Archive for the ‘behavior’ Category

“Who is wise and understanding among you? Let him show it by his good life, by deeds done in the humility that comes from wisdom. But if you harbor bitter envy and selfish ambition in your hearts, do not boast about it or deny the truth. Such “wisdom” does not come down from heaven but is earthly, unspiritual, of the devil. For where you have envy and selfish ambition, there you find disorder and every evil practice. But wisdom that comes from heaven is first of all pure; then peace loving, considerate, submissive, full of mercy and good fruit, impartial and sincere. Peacemakers who sow in peace raise a harvest of righteousness.” James 3:13-18

When my four children were preschoolers, they bickered constantly, I could hear their voices quickly rising in the playroom and I knew the inevitable, “Mmmmmoooooommmmm!!!” would soon follow. With the authority of parenting comes the responsibility of administering justice and offering wise counsel. Why me? Why don’t they take their grievances to one of their little friends? We all instinctively call upon those we know to be wise and understanding to settle our differences especially children.

It takes wisdom and self-control to bridle my own anger and patiently bear the anger of others. Who is wise and understanding among you? Are you the woman others go to for council? With maturity in Christ comes great responsibility. Not only do your friends and family draw on your wisdom, but the community is watching how you live your life and drawing conclusions about your God from what they observe. Knowledge of Christ is born of wisdom from heaven which qualifies you to enter into the King’s service. Let your prayer today be that your life demonstrates that wisdom so that in humility you will serve Him well.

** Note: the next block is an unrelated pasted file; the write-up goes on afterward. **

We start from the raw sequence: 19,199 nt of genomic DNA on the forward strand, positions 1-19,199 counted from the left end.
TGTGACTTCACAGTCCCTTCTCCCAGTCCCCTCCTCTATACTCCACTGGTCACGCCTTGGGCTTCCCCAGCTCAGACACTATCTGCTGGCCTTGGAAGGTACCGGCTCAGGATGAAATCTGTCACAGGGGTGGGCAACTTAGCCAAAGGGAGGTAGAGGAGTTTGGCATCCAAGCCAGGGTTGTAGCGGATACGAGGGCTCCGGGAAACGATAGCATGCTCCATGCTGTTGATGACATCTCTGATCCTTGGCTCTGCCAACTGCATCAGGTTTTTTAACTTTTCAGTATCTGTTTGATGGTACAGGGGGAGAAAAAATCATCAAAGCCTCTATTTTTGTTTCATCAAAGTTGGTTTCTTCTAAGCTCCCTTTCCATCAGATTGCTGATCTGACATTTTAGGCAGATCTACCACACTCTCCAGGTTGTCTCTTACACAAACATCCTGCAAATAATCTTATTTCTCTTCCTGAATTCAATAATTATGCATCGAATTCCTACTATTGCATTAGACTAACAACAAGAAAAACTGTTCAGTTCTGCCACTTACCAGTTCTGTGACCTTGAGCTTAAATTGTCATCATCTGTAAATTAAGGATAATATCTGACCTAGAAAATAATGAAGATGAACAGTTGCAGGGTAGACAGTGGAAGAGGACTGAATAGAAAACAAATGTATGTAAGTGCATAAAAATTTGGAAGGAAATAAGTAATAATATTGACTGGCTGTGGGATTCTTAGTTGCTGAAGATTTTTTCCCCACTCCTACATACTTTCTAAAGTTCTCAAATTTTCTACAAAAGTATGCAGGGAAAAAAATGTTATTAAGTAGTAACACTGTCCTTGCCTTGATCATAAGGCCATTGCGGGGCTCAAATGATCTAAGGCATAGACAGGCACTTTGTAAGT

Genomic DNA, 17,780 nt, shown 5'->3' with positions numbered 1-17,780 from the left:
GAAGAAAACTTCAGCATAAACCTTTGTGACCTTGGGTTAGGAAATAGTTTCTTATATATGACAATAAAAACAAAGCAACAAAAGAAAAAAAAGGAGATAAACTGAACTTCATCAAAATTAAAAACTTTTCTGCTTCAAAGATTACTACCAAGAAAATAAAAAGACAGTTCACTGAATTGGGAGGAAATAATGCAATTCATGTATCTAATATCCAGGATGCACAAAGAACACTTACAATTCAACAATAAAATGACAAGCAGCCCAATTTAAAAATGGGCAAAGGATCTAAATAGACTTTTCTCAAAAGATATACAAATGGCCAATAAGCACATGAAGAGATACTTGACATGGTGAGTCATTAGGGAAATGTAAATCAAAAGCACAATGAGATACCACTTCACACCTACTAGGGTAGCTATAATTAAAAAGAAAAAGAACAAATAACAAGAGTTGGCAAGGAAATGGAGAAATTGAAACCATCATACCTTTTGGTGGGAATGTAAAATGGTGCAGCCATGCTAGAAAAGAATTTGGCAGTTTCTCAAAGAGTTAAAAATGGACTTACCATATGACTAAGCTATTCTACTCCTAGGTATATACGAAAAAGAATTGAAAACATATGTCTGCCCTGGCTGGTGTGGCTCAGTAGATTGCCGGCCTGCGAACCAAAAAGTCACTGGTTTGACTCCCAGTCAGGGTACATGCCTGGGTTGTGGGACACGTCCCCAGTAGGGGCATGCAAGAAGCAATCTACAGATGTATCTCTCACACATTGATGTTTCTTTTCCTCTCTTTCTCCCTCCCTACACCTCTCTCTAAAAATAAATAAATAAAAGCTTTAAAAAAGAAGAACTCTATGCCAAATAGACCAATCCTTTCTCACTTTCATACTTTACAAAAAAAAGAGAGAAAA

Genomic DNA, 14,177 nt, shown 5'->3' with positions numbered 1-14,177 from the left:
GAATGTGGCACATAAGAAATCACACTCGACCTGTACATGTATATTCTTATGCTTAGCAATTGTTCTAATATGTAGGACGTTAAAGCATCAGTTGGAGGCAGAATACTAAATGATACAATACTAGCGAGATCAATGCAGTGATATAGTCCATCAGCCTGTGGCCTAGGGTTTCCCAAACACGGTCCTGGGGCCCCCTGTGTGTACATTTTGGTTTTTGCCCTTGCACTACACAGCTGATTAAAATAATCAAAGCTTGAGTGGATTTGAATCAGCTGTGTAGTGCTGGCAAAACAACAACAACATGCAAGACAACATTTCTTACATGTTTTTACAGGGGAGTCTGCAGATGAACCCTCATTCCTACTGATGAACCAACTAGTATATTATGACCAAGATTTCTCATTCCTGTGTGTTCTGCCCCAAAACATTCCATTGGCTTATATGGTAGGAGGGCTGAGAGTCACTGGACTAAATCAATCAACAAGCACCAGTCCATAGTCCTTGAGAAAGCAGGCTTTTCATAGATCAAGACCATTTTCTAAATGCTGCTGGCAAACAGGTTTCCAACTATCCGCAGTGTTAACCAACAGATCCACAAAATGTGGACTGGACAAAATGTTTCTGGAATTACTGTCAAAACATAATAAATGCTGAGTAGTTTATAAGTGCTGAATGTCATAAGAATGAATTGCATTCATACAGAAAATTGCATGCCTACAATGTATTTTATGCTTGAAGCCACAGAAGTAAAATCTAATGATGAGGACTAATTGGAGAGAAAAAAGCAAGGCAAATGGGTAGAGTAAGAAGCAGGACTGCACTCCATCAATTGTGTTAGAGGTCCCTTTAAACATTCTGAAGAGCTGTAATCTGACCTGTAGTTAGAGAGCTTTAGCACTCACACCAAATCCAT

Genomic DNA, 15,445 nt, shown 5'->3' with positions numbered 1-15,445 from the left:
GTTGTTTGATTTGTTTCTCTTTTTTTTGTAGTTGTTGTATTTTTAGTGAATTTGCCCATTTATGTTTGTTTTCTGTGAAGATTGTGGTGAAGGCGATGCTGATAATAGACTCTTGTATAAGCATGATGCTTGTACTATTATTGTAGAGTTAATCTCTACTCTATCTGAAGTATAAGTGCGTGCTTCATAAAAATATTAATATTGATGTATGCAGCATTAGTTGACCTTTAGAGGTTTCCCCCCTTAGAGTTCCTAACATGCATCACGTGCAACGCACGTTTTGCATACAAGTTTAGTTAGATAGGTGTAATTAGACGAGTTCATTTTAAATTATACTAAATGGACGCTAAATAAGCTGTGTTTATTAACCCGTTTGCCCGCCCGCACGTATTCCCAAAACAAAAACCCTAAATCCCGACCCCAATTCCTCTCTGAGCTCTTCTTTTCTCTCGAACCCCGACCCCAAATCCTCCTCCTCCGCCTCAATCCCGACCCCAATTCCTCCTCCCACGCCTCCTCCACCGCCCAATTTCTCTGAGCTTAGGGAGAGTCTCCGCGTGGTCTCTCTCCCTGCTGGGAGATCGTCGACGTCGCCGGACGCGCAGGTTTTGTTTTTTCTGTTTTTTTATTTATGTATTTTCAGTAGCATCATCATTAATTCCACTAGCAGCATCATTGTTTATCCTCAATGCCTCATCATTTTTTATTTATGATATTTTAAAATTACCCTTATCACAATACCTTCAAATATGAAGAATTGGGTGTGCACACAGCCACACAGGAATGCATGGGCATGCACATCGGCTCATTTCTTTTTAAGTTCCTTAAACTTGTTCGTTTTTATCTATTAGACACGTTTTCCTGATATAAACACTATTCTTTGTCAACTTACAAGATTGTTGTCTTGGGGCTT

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Welcome to another edition of, “Does the Bible really say THAT?”

Has this ever happened to you? I’ll be sitting in Sunday School or in Church service and the teacher or pastor refers to a passage of scripture to support his or her teaching and I’ll cringe a little. Not out of conviction from the Holy Spirit, but because I know that the passage does not teach the principle stated and that everyone within hearing is missing the truth.

Now any teacher, myself included, is guilty of making this mistake. It is often an innocent mistake motivated by pure intentions, but it can lead others astray nonetheless. It is often caused by careless preparation and mishandling of the text. And the errant teaching is often a regurgitation of popular Christian sayings or traditions. It is the sin of prooftexting.

I’ll give you an example.

You have heard it said, “Don’t go to bed angry.” It is a popular Christian principle to resolve conflict before you go to bed. While this may be a great principle to live by, it is not a principle taught by this passage. This is a prooftext of Ephesians 4:26-27 (NAS)

“BE ANGRY, AND yet DO NOT SIN; do not let the sun go down on your anger, and do not give the devil an opportunity.”

What does the text say?

The NAS translation is very true to the original language except it adds “yet”.  The Greek says, “Be angry and do not sin.” Also the translators took liberty with the word translated “opportunity.” The word means “place” as in “foothold”, but the meaning of the phrase is a warning against giving the devil an opportunity to tempt a believer into unrighteous behavior. The phrase “do not let the sun go down on your anger” means “do not let your anger end.”  

What does the text mean?